Wednesday, January 9, 2019

Interpreting the Bible with "First Mention"

There are many biblical scholars that I have heard and read (including Dr. James R. White, who can translate an ancient manuscript from the Greek on the spot). They never mentioned the Law (or Principle) of First Mention, so I was surprised to learn that this concept is a problem for hermeneutics and proper interpretation.

There is a concept called the "Law of First Mention" that is used to interpret the Bible. Unfortunately, it has several problems, leads to errors, and should not be used.
The Bible, George Harvey, 1845
I was also startled to learn that some educated biblical creationists actually use this Law of First Mention. Essentially, it means that the meaning of a word is determined by where it first appears in the Bible. That may appear sensible at first, but there are some things to consider. 

First of all, an argument for First Mention may appear more believable if people were reading from the original languages instead of translations. Another problem with the concept would be that the books of the Bible are not laid out chronologically — Job is considered to be the oldest book, Mark is considered to be the earliest Gospel, and John's Gospel is not synoptic, not following the timeline of Jesus' ministry. Also, there is no indication in Scripture that this approach is valid. There are other reasons to reject the pitfalls of First Mention.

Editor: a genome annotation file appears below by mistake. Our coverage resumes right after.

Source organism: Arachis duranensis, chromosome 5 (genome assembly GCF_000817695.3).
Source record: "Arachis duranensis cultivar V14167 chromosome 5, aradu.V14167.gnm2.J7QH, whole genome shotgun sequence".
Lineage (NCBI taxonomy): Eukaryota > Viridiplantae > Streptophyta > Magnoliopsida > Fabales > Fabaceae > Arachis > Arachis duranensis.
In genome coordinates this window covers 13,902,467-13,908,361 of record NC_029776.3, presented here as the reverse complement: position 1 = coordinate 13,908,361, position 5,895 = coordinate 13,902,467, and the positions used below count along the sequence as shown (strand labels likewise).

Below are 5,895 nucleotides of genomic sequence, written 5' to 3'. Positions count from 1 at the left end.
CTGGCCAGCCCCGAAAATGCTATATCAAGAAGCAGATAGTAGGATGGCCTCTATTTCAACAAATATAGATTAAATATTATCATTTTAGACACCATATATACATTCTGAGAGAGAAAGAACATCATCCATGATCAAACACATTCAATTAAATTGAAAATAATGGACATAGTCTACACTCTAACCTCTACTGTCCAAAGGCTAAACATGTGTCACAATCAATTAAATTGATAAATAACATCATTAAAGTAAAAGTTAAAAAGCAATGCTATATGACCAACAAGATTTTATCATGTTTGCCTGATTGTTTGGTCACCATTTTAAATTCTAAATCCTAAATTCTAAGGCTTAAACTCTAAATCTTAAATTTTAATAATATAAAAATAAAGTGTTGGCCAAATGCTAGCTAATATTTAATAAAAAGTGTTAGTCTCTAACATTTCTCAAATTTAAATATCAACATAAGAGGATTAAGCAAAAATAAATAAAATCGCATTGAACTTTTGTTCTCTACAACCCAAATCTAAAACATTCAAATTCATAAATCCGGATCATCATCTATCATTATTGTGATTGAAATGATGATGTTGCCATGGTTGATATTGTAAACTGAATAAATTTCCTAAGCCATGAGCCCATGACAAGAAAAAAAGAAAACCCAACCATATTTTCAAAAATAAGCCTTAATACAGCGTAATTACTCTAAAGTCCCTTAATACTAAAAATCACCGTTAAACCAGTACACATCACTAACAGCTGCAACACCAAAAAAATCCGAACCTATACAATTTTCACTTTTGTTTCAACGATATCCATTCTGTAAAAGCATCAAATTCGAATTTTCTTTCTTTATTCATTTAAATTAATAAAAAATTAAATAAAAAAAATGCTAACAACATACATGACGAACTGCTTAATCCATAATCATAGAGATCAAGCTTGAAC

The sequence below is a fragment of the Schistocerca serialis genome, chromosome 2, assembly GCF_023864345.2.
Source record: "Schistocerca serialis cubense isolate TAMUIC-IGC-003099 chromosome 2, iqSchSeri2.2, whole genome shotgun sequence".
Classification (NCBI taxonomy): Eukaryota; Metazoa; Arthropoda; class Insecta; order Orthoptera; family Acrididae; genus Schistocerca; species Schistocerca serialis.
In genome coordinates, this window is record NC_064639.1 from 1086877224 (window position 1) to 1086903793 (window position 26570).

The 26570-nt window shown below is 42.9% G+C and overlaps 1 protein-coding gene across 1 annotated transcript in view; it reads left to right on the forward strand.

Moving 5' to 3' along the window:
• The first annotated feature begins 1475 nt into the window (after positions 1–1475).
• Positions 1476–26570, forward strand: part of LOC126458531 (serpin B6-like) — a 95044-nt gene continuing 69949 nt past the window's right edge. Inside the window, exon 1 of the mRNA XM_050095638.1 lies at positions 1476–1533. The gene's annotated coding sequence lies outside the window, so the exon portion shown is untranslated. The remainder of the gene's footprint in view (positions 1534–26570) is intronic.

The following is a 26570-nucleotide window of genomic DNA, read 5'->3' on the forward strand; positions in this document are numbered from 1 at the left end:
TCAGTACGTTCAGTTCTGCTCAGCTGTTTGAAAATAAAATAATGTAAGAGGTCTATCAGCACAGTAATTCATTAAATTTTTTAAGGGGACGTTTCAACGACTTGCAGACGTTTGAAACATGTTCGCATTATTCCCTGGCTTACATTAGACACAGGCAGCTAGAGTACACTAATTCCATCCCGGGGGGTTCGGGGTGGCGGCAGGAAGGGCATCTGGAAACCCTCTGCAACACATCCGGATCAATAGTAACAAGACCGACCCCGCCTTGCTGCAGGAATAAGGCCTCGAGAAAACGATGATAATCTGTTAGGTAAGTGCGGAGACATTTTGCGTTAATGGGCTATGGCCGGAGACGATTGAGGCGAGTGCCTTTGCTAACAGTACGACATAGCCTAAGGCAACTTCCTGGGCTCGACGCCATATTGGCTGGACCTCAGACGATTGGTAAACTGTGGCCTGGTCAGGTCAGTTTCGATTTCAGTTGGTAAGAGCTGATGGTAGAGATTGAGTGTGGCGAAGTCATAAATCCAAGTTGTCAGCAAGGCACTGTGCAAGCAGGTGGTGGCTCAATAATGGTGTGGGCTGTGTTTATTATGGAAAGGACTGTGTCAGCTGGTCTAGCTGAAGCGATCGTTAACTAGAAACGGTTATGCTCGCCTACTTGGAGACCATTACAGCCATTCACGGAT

Since the Bible is God’s Word, it is of utmost importance that Christians properly understand its message. To do that, one must learn how to rightly interpret Scripture. Sadly, many believers have never been taught basic principles for interpreting the Bible. This oversight has led to many verses being taken from their contexts and too many aberrant theologies based on other unsound methodologies.

. . .
Nevertheless, proper interpretation of the Bible must be held in such a high regard that any deviation from sound hermeneutical principles should be corrected. Young-earth creationists are not immune to mistakes in this area. While Bible-believing Christians may occasionally disagree on the correct application of certain interpretive principles, we can all agree that using a demonstrably poor principle to defend a correct position is unnecessary, inappropriate, and unbecoming of those who are committed to upholding the truth of Scripture.

One such principle has found favor among some young-earth creationists, and it is occasionally used by others who disagree with our view. It is known as the “principle of first mention,” or sometimes the “law of first mention.” Not everyone agrees on exactly what it means.
To finish reading, click on "Is the 'Law of First Mention' a Legitimate Interpretive Principle?"